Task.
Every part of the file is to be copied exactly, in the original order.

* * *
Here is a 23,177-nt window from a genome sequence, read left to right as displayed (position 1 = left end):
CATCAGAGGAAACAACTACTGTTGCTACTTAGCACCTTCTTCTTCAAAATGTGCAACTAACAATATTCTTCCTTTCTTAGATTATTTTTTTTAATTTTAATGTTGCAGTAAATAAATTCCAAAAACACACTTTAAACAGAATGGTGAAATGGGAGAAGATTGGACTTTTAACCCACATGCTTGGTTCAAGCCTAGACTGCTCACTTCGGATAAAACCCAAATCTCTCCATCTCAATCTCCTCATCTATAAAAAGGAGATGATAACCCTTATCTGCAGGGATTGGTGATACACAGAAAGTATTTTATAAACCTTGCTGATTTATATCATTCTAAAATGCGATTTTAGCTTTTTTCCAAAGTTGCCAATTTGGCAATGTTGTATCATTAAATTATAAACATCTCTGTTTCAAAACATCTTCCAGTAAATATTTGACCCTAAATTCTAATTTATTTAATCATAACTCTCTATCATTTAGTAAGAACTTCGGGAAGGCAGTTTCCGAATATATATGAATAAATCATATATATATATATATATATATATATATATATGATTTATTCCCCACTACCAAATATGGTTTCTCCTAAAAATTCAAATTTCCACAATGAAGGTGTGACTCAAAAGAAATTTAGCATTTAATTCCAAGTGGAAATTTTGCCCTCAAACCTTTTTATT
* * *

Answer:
Here is a 23,177-nt window from a genome sequence, read left to right as displayed (position 1 = left end):
CATCAGAGGAAACAACTACTGTTGCTACTTAGCACCTTCTTCTTCAAAATGTGCAACTAACAATATTCTTCCTTTCTTAGATTATTTTTTTTAATTTTAATGTTGCAGTAAATAAATTCCAAAAACACACTTTAAACAGAATGGTGAAATGGGAGAAGATTGGACTTTTAACCCACATGCTTGGTTCAAGCCTAGACTGCTCACTTCGGATAAAACCCAAATCTCTCCATCTCAATCTCCTCATCTATAAAAAGGAGATGATAACCCTTATCTGCAGGGATTGGTGATACACAGAAAGTATTTTATAAACCTTGCTGATTTATATCATTCTAAAATGCGATTTTAGCTTTTTTCCAAAGTTGCCAATTTGGCAATGTTGTATCATTAAATTATAAACATCTCTGTTTCAAAACATCTTCCAGTAAATATTTGACCCTAAATTCTAATTTATTTAATCATAACTCTCTATCATTTAGTAAGAACTTCGGGAAGGCAGTTTCCGAATATATATGAATAAATCATATATATATATATATATATATATATATATATGATTTATTCCCCACTACCAAATATGGTTTCTCCTAAAAATTCAAATTTCCACAATGAAGGTGTGACTCAAAAGAAATTTAGCATTTAATTCCAAGTGGAAATTTTGCCCTCAAACCTTTTTATT